Aaron Hernandez lawyer: Brain showed 'most severe case' of CTE for 27-year-old

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AP

Aaron Hernandez lawyer: Brain showed 'most severe case' of CTE for 27-year-old

BOSTON — Tests conducted on the brain of former football star Aaron Hernandez showed severe signs of the degenerative brain disease chronic traumatic encephalopathy, and his attorney said Thursday that the player’s daughter is suing the NFL and the New England Patriots for leading Hernandez to believe the sport was safe.

In a news conference at his offices, Hernandez’s attorney Jose Baez said the testing showed one of the most severe cases ever diagnosed.

“We’re told it was the most severe case they had ever seen for someone of Aaron’s age,” Baez said.

Dr. Ann McKee, the director of the CTE Center at Boston University, concluded that the New England Patriots tight end had stage 3 of 4 of the disease, and also had early brain atrophy and large perforations in a central membrane.

The lawsuit filed in federal court in Boston on Thursday claims that the team and league deprived Avielle Hernandez of the companionship of her father. It is separate from a $1 billion settlement in which the league agreed to pay families of players who suffered brain damage because of repeated head trauma while playing football.

NFL spokesman Brian McCarthy declined comment, saying the league had not seen the lawsuit.

Baez said Hernandez had been playing football because the NFL led him to believe it was safe.

“Those representations turned out to be false,” Baez said.

CTE can be caused by repeated head trauma and leads to symptoms like violent mood swings, depression and other cognitive difficulties. Hernandez killed himself in April in the jail cell where he was serving a life-without-parole sentence for a 2013 murder. His death came just hours before the Patriots visited the White House to celebrate their latest Super Bowl victory.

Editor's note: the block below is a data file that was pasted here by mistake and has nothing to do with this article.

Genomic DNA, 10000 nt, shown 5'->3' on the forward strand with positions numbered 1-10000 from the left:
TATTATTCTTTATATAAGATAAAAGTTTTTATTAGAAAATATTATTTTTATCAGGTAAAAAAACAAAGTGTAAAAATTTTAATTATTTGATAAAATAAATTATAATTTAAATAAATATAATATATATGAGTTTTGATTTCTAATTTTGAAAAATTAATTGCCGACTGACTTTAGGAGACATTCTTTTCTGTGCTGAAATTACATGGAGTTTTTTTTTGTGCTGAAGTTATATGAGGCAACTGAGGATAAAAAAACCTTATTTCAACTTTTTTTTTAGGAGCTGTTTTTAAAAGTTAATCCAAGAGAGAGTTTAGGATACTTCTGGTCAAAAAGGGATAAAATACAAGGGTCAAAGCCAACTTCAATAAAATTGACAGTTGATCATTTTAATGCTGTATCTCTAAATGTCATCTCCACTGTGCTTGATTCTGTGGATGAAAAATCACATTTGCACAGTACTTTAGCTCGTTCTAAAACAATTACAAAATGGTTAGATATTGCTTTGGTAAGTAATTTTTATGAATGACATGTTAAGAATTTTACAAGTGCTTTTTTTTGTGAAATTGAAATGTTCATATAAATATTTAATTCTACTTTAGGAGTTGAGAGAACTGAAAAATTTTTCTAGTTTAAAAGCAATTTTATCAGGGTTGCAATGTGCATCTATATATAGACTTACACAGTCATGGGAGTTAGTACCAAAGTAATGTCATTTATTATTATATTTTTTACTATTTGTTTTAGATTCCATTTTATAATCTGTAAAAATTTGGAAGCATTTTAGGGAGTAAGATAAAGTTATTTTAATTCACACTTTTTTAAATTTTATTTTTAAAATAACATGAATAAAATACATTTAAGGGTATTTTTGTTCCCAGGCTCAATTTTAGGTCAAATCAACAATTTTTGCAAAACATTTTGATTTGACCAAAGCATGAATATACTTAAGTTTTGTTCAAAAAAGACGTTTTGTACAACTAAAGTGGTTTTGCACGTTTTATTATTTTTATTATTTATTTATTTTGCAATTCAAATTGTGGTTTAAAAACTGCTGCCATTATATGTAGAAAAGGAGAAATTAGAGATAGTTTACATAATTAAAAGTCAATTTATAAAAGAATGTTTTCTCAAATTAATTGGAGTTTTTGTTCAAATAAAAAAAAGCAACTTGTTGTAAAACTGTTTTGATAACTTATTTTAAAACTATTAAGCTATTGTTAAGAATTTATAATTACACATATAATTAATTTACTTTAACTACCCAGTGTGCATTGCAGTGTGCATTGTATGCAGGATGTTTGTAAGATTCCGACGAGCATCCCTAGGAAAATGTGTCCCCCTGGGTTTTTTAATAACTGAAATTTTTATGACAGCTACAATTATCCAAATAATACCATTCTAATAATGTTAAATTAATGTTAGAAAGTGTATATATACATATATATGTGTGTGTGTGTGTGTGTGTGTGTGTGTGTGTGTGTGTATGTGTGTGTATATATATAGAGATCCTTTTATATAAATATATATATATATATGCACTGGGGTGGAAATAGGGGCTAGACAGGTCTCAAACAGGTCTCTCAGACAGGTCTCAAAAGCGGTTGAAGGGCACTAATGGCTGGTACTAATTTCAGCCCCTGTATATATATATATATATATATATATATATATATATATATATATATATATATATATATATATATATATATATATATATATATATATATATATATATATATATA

CTE can only be diagnosed in an autopsy. A recent study found evidence of the disease in 110 of 111 former NFL players whose brains were examined.

CTE has been linked with repeated concussions and involves brain damage particularly in the frontal region that controls many functions including judgment, emotion, impulse control, social behavior and memory.

“When hindsight is 20-20, you look back and there are things you might have noticed but you didn’t know,” Baez said.

A week before his suicide, Hernandez was acquitted in the 2012 drive-by shootings of two men in Boston. Prosecutors had argued that Hernandez gunned the two men down after one accidentally spilled a drink on him in a nightclub, and then got a tattoo of a handgun and the words “God Forgives” to commemorate the crime.

Baez said he deeply regretted not raising the issue of Hernandez having CTE during his murder trials. He said they did not blame CTE for the murders because Hernandez’s defense was actual innocence.

A star for the University of Florida when it won the 2008 title, Hernandez dropped to the fourth round of the NFL draft because of trouble in college that included a failed drug test and a bar fight. His name had also come up in an investigation into a shooting.

In three seasons with the Patriots, Hernandez joined Rob Gronkowski to form one of the most potent tight end duos in NFL history. In 2011, his second season, Hernandez caught 79 passes for 910 yards and seven touchdowns to help the team reach the Super Bowl, and he was rewarded with a $40 million contract.